The Kenya Kwanza administration has hit salaried workers and the middle class hard in its search for Sh211 billion in additional taxes to fund its first Sh3.6 trillion Budget, further squeezing incomes that are under pressure from high inflation.
In keeping with the tone set by the Ruto administration to go after those it considers privileged to help uplift the poor, amendments to the Finance Bill 2023 by the Budget and Finance Committee of the National Assembly target the middle class for higher taxes and levies while offering some reliefs to low-income earners.
The policy where the less well-off gain economically at the expense of the better-off is popularly known as the Robin Hood effect.
The committee has removed the Sh2,500 cap on contributions to the housing levy, while maintaining the higher VAT on fuel and the new tax band of 35 percent for top earners.
Converting the proposed 3.0 percent housing fund into a levy of 1.5 percent means that employees earning above Sh167,000 per month will see their contribution breach the previous ceiling of Sh2,500.
Finance committee chairman Kuria Kimani says this will bring fairness and equity in the contribution across different salary levels.
He says among the issues he deems most daunting for the government is how to mobilise the targeted Sh2.8 trillion worth of revenue in an economy that is still reeling from shocks.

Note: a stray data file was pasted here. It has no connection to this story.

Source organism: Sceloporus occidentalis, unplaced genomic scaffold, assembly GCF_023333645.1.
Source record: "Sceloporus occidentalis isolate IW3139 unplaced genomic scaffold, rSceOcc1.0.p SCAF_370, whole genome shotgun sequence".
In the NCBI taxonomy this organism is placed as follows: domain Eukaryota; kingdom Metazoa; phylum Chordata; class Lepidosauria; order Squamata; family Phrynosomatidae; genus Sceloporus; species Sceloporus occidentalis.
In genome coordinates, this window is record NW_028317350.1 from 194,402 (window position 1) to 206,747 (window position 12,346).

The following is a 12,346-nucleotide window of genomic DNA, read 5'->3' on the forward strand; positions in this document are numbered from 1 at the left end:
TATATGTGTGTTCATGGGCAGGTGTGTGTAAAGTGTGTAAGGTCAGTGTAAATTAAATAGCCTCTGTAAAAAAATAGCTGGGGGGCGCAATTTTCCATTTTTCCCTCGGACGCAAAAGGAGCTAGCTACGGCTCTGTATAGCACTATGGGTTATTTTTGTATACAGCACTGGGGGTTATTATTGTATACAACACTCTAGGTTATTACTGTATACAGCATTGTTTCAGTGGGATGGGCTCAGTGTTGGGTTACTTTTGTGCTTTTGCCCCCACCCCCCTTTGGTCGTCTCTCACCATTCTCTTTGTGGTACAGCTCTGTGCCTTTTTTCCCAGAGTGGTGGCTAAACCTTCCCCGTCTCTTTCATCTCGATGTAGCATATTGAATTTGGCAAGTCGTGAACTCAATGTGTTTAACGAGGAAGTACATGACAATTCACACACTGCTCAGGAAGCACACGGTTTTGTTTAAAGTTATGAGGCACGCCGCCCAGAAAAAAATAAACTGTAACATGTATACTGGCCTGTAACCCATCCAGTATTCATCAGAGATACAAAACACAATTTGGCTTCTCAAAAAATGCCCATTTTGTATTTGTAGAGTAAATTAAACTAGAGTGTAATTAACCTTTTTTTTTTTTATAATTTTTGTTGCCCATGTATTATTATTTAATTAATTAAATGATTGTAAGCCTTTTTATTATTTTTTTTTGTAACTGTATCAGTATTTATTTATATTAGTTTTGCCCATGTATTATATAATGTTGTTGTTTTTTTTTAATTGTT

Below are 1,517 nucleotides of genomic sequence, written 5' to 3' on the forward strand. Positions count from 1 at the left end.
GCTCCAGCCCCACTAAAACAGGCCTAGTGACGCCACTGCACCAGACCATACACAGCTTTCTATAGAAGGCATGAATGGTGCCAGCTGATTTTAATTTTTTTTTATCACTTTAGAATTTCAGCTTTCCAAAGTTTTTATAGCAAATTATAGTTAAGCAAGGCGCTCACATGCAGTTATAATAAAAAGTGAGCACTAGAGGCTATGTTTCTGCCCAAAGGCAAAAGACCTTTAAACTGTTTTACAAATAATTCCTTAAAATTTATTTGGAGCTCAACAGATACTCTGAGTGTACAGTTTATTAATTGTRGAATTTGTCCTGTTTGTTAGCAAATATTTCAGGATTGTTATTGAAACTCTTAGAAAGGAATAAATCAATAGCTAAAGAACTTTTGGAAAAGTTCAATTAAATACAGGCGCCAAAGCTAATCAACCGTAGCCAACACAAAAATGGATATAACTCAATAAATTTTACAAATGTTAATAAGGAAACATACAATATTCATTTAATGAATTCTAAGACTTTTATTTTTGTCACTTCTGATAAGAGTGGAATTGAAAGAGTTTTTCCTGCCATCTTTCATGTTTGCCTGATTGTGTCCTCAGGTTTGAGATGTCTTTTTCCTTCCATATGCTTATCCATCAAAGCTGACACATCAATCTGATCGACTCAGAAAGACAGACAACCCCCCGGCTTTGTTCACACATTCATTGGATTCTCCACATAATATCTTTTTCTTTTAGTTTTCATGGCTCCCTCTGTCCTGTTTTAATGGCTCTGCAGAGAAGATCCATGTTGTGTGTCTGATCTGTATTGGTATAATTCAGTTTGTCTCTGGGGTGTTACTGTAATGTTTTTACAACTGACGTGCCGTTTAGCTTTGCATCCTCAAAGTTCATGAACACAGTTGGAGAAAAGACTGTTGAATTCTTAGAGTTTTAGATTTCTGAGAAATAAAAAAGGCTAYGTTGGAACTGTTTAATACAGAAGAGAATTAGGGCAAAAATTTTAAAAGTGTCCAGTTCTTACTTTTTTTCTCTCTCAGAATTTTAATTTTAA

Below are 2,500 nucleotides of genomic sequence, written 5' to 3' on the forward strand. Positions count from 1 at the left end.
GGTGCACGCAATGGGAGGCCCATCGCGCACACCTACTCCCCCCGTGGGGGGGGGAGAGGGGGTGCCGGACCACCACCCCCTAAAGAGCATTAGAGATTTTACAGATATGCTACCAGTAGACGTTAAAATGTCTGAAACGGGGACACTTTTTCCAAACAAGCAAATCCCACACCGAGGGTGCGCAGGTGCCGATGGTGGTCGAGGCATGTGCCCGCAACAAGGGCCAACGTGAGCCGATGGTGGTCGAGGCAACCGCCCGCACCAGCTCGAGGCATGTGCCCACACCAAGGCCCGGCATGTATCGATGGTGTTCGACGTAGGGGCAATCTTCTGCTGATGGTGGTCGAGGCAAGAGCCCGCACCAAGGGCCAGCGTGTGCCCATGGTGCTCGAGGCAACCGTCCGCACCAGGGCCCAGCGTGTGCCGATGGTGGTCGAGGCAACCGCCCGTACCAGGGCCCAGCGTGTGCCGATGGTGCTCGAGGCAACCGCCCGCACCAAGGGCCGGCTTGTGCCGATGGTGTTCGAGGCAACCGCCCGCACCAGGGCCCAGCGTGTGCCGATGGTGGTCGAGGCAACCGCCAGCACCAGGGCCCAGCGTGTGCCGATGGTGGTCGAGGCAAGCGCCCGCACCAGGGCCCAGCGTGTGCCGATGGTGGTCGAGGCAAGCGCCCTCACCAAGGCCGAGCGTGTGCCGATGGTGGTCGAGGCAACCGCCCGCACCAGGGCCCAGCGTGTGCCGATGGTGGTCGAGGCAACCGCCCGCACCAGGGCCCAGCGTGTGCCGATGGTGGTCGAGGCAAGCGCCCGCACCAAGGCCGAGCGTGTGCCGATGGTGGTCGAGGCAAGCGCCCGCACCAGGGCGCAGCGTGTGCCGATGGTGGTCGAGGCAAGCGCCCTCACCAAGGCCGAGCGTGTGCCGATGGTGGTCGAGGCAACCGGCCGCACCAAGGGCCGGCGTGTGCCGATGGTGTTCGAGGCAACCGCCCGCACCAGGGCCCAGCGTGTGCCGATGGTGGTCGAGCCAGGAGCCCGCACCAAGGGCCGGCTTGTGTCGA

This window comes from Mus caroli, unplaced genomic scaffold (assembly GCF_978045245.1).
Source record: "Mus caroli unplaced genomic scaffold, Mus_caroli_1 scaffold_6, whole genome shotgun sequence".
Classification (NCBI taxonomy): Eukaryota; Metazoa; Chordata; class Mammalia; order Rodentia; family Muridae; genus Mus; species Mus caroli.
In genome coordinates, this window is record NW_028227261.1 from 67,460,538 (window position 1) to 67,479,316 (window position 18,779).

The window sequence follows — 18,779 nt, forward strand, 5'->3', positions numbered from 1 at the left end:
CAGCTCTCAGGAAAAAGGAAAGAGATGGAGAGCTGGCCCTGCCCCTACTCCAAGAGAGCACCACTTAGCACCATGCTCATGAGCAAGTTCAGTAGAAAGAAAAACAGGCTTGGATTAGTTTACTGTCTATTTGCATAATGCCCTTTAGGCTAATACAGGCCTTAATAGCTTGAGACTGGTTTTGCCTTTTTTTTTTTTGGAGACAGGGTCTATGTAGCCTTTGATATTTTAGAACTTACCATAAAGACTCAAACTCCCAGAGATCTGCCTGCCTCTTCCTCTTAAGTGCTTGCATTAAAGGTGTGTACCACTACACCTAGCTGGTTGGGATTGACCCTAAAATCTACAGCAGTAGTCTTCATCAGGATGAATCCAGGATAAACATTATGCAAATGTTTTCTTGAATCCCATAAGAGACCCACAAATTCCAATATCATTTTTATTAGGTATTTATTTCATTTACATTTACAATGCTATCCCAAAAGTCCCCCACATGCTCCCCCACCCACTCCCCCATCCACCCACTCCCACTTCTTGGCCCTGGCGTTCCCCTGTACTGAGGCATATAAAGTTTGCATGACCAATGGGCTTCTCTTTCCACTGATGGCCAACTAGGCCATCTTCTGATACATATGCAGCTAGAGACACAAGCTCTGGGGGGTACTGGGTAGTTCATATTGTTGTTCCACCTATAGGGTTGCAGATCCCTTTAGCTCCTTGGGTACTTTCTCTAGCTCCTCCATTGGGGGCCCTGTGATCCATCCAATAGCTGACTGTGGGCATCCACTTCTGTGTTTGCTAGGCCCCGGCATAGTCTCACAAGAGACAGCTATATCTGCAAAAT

Speaking ahead of the budget speech, Treasury Cabinet Secretary Njuguna Ndung’u described the macroeconomic environment defining Kenya Kwanza’s debut Budget as “the perfect storm”.
Prof Ndung’u said that preparing the Sh3.6 trillion spending plan has been a delicate balancing act as the government seeks to unlock new revenue through the much-debated Finance Bill 2023.
“It's the first Budget that I am going to present...It is also the first Budget under the Bottom Up Economic model. The premise of that is that we are coming from a very devastating kind of economic slowdown. We call it a perfect storm if you want to replicate what the Economic Advisory Team of the President has said," Prof Ndung’u said in an interview on Wednesday.
"Why is it a perfect storm? Even before we could overcome Covid-19, there were supply-side disruptions on cost of energy. Then came a devastating drought the kind of we haven't seen in 40 years.”
The man who previously wore a monetary hat and now dons a fiscal one noted the economic landscape had changed significantly ever since he exited the Central Bank of Kenya.
“When I was the Governor of the Central Bank of Kenya, our tax revenue to GDP ratio used to be 22 percent. I have come to realise it has gone as far down as 13.7 percent and now we are moving back to 15.8 percent.
So you can imagine, a movement from 22 percent to 13.7 per cent is very devastating. You can imagine how much space we have to cover,” said the Treasury boss, who faces a Sh720.1 billion budget deficit in the 2023/2024 fiscal year.
The parliamentary committee also retained the proposal by the Treasury to raise the top band for Pay as You Earn (PAYE) taxes to 35 percent (for earnings above Sh500,000 per month), despite submissions by multiple petitioners arguing that a majority of wage earners fall well below this threshold.
The committee, however, amended the Treasury’s proposal by inserting an additional band which will see wages falling between Sh500,000 and Sh800,000 attract a rate of 32.5 percent, with those above Sh800,000 being liable for the 35 percent hit.